Personal jurisdiction, as the name implies, refers to the authority of a court over a particular person. In order for a court to have authority over someone in a civil case, three things must exist: (1) effective service of process, (2) a statute allowing the exercise of personal jurisdiction in the case (G.S. 1-75.4, North Carolina’s long-arm statute, is the relevant statute in our state), and (3) compliance with the due process clause of the federal constitution. Continue Reading
There’s a New G.S. 35A-1121 in Town
John was adjudicated incompetent in a court proceeding three years ago. The court found that John lacked the capacity and needed the assistance of a guardian. At the time of the adjudication, John did not own any assets that required management by a guardian of the estate. Therefore, the court appointed only a guardian of the person to assist John in making decisions related to his health care, housing, and other personal matters. Last year, John was entitled to receive a stimulus payment from the government. His guardian of the person is not authorized by law to negotiate the check and use the funds on his behalf. Prior to October 1, 2021, the guardian of the person (or some other interested person) would have to go through a multi-step process to have the court appoint a guardian of the estate who could use the funds on John’s behalf. This process may have included multiple court hearings and modifications of the guardianship to appoint and then discharge a guardian of the estate. In addition to taking up time, it would create expenses for John in the form of court costs, a bond, and, in some cases, attorneys’ fees. Those expenses could ultimately be more costly than the amount that John was entitled to receive from the stimulus payment.
As of October 1st, there is an alternative path for John under the new North Carolina statute, G.S. 35A-1121. It authorizes the court to order a single protective arrangement or single transaction for the benefit of a minor or incompetent person where it is established in a proper proceeding that a basis exists for the appointment of a guardian for a minor or an incompetent person. G.S. 35A-1121(a). “Incompetent person” includes adults, emancipated minors, and minors age 17 ½ or older who are adjudicated incompetent. G.S. 35A-1202(11). This post discusses some of the key features of G.S. 35A-1121, which was enacted as part of Session Law 2021-53. Continue Reading
Welcome, Emily Turner!
The School of Government and the North Carolina Judicial College are excited to announce the addition of Emily Turner to the faculty. Emily joined the School in July 2021 and will be the lead faculty member working with district court judges, superior court judges, clerks of court, and magistrates on legal and practical aspects of conducting civil trials and contested hearings with a particular focus on the North Carolina Rules of Civil Procedure.Continue Reading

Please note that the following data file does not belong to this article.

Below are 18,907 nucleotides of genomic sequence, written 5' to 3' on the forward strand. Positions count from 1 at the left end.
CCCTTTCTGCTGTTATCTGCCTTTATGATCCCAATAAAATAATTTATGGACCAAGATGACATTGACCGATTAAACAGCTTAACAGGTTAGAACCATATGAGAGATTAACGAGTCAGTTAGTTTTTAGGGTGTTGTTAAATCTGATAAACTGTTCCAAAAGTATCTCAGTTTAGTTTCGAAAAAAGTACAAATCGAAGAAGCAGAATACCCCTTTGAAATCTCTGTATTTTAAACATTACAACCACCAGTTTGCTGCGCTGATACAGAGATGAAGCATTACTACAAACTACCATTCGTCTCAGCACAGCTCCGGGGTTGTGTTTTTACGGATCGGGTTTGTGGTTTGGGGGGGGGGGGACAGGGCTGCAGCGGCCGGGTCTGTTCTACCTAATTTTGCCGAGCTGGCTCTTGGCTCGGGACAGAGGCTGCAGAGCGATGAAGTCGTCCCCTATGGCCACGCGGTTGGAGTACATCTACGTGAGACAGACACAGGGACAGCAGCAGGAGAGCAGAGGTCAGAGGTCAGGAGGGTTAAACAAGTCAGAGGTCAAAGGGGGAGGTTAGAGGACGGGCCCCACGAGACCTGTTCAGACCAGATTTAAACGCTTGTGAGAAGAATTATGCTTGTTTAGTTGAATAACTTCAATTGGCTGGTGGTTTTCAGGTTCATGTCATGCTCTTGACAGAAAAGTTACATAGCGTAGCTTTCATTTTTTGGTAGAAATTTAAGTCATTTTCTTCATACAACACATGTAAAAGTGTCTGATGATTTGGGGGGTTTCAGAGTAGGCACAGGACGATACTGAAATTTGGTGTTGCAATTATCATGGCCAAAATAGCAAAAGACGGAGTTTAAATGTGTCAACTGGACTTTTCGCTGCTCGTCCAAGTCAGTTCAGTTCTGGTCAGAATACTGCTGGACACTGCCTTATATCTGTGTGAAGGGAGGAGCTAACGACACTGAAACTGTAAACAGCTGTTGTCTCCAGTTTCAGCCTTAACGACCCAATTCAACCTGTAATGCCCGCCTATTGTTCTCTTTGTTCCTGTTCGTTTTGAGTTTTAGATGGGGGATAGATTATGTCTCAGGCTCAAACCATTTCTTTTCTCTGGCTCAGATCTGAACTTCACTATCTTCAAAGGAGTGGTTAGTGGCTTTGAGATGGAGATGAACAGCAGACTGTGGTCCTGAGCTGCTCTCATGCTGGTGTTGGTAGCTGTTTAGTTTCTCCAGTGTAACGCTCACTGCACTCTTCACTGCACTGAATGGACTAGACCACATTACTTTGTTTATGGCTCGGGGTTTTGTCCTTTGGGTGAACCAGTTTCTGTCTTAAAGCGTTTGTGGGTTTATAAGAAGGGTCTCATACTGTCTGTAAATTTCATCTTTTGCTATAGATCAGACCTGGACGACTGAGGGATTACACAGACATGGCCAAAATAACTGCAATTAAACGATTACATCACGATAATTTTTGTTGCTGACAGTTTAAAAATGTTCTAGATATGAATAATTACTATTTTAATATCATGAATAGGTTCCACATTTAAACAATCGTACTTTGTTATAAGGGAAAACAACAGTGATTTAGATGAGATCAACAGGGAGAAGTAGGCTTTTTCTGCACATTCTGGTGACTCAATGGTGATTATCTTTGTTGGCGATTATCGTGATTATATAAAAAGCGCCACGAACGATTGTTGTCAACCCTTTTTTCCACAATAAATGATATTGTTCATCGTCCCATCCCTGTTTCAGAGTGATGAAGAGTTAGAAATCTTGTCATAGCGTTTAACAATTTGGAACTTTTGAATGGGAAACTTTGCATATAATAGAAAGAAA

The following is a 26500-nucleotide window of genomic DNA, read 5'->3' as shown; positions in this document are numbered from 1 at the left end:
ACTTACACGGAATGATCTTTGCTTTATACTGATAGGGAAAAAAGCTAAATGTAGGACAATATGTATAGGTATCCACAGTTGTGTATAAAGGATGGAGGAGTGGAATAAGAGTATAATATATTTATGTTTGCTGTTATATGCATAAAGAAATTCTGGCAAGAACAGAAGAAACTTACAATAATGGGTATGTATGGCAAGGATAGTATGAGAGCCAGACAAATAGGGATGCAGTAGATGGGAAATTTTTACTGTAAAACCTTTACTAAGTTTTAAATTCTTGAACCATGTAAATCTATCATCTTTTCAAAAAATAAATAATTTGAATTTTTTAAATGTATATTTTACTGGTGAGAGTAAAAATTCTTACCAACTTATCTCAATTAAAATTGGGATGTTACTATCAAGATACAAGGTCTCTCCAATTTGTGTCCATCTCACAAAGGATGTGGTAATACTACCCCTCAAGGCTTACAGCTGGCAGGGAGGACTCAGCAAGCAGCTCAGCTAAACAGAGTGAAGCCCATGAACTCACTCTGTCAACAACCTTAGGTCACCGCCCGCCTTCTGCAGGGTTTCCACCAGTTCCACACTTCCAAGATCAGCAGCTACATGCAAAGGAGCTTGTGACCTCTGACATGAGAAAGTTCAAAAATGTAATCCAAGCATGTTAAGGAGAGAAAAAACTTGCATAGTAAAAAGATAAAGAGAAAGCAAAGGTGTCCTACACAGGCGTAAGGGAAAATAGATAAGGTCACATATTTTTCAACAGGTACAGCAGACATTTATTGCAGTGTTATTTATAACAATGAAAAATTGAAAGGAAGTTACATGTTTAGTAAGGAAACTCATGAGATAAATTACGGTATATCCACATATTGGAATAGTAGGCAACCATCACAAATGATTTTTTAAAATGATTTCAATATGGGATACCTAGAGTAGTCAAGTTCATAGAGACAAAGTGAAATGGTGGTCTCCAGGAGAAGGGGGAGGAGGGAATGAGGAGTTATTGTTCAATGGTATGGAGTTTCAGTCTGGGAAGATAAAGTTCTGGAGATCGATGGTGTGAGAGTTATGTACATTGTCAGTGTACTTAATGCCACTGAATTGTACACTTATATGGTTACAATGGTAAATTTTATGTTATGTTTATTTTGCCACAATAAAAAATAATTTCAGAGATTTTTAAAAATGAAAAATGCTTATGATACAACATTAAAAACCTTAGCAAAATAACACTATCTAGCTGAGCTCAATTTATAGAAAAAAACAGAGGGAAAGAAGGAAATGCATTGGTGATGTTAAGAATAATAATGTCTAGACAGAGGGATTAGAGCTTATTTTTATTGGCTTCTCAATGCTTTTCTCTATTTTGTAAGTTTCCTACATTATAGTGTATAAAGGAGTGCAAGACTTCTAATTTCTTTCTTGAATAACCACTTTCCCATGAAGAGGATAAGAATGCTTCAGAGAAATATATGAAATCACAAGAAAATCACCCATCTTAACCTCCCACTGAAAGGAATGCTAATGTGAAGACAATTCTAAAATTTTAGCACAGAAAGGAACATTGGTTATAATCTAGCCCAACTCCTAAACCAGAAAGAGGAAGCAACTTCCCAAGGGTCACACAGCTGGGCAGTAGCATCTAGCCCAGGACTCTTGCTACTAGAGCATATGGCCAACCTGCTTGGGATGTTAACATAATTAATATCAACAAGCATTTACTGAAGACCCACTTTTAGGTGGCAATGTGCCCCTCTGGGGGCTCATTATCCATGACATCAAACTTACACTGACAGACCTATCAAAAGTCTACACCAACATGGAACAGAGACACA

A Reminder: In Most Cases, Judges Can’t Serve as Court-Appointed Fiduciaries
The clerk of superior court, as the ex officio judge of probate in North Carolina, has original and exclusive jurisdiction over the appointment and removal of certain fiduciaries. See G.S. 7A-241. This includes the executor or administrator of a decedent’s estate (also known as the personal representative), the trustee of a trust, and a guardian of an incompetent adult or minor child’s estate. G.S. 28A-2-4(a)(2) (estate); G.S. 36C-2-203(a)(1) (trust); G.S. 35A-1203 (guardianship). When determining whether to appoint or remove these fiduciaries, the clerk must determine whether the person applying to serve in that capacity is qualified to serve. For example, a person may not serve as executor of an estate who is under the age of 18, who is a convicted felon whose rights have not been restored, or who is found to be otherwise unsuitable by the clerk. G.S. 28A-4-2(1), (3), (9).Continue Reading
The Conservatorship of Britney Spears and a Ward’s Right to Petition for Restoration of Competency
Britney Spears and the details of her conservatorship—the California equivalent of incompetency and guardianship in North Carolina—have recently been front page news, leading people to reach out to me with questions. While the case is remarkable, in part because of Ms. Spears’ fame and the massive amounts of wealth involved, the themes and central issues are familiar to those who handle these types of cases. Allegations of abuses of power, bitter family disputes, and pleas for autonomy and a return to normalcy, are not uncommon in incompetency and guardianship proceedings. Still, there are important lessons in Ms. Spears’ case for attorneys who handle guardianship work in North Carolina, including guardian ad litem attorneys in Chapter 35A proceedings.